It is a building with more than 20 okonomiyaki restaurants in it! Wow, talk about paradise!! Imagine trying to make a choice about which one to eat at. That is exactly what I was contemplating when I hear "Hello, welcome we have an English menu". That was all I needed. I turned around and saw a lady (Yukina) with a big smile on her face and I went on in to her restaurant. The name of the restaurant was simply "Ron".
I ordered the okonomiyaki with spring onion topping and sat down to watch a professional in action! A thin crepe with a big pile of cabbage and bean sprouts
topped with pork.
It then gets flipped over and the cabbage and bean sprouts start to reduce in size.
Next on to the hotplate are the noodles.
An egg is cracked onto the hotplate and everything is put on top of the egg. It is then flipped over again and covered with a sweet sauce and spring onions. I didn't get photos of all of that because I was too excited! Here is the finished product. It didn't last very long, and it was good!
I stayed on after I finished the okonomiyaki as there was a soccer game on tv. Yukina and I had a chat, half in English and half in Japanese, (where I could). Again, if you are heading to Hiroshima, head over to Okonomimura and find "Ron" and say Hi to Yukina and enjoy some of her okonomiyaki.
I left Ron and headed back to catch the streetcar back to Guesthouse Carpe. On the way I passed the nuclear dome again and it was lit up. I had to stop and take some pictures.
It was a beautiful sight, standing there proud and defiant, a symbol to the rest of the world of the resilience of the people of Hiroshima.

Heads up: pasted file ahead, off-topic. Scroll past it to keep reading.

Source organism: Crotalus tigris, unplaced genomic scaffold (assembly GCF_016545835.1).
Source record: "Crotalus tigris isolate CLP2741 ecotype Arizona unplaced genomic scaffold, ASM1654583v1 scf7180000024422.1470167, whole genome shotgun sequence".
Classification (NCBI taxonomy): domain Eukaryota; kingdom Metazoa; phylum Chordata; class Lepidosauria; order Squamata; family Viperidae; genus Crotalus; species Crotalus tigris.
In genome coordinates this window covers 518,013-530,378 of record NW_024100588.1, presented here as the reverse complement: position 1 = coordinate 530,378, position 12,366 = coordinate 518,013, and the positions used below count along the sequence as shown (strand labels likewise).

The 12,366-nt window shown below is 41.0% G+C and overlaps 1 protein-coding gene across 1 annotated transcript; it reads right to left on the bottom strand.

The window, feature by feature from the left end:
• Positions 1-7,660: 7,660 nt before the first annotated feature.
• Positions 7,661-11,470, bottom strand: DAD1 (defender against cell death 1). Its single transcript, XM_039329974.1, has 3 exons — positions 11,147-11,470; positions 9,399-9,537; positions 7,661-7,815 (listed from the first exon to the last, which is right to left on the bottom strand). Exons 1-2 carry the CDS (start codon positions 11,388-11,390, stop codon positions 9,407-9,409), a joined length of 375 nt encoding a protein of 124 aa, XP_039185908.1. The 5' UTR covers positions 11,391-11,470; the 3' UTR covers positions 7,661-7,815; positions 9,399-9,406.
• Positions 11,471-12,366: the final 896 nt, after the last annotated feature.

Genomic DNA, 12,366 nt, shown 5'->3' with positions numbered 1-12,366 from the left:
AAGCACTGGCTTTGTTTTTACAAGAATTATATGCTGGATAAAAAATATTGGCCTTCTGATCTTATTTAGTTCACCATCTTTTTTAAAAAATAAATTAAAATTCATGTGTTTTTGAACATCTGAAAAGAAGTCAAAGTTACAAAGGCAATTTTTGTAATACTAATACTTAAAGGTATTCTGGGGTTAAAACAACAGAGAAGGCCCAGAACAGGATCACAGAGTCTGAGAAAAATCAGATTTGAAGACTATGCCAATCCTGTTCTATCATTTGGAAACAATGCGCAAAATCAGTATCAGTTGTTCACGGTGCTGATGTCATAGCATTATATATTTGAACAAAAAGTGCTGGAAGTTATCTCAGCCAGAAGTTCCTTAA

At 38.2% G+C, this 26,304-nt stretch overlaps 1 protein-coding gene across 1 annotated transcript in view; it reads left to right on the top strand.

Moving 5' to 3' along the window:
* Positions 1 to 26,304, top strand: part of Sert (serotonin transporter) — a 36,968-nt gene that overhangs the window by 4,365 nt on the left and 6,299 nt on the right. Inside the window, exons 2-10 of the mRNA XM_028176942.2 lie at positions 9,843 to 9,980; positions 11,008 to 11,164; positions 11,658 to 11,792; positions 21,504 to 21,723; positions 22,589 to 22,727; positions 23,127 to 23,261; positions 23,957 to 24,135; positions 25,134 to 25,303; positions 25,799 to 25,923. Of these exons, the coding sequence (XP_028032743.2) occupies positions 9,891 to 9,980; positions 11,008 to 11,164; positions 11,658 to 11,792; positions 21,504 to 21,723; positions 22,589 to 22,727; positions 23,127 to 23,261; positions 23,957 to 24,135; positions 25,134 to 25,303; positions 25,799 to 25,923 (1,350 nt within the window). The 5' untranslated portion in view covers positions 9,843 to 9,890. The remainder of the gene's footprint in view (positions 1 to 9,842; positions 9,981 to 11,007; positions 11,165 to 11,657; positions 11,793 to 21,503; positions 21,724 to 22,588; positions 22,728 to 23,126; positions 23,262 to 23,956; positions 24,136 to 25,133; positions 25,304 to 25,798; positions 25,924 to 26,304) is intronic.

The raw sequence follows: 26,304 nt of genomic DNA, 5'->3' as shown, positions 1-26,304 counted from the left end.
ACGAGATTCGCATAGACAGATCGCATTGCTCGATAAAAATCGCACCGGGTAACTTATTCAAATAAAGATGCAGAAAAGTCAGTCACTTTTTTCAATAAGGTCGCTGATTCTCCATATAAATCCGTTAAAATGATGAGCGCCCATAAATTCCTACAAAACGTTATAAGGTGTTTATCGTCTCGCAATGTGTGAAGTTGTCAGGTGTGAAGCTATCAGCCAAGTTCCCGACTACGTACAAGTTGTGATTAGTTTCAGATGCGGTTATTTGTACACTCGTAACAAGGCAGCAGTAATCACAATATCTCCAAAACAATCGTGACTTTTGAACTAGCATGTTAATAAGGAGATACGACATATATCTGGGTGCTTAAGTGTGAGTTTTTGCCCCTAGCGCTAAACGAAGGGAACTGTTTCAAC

My time in Hiroshima was, unfortunately, coming to an end. I woke up the next morning and said goodbye to Kayo and went back to Hiroshima train station to meet up with the others. I got there early and figured I had time to fit in one more meal of okonomiyaki, so I found "Fukuchan" just outside the station.
Another good meal, and I was satisfied. I met up with the others in the train station. As it turned out, I took a different train, so I said goodbye and made my way back to Tokyo. I had enjoyed spending the last couple of days with some great people, especially Toby, Tim, Steve, Eriko and Kayo. It was an emotional couple of days, and I had seen some things that were quite confronting, but very important to see nonetheless. Two days was not nearly enough, however, and I do plan to go back to Hiroshima and spend some more time there, stay at Guesthouse Carpe and eat okonomiyaki from Ron.
Well, that's it from Hiroshima. I hope you enjoyed reading as much as I enjoyed being there. See you again soon.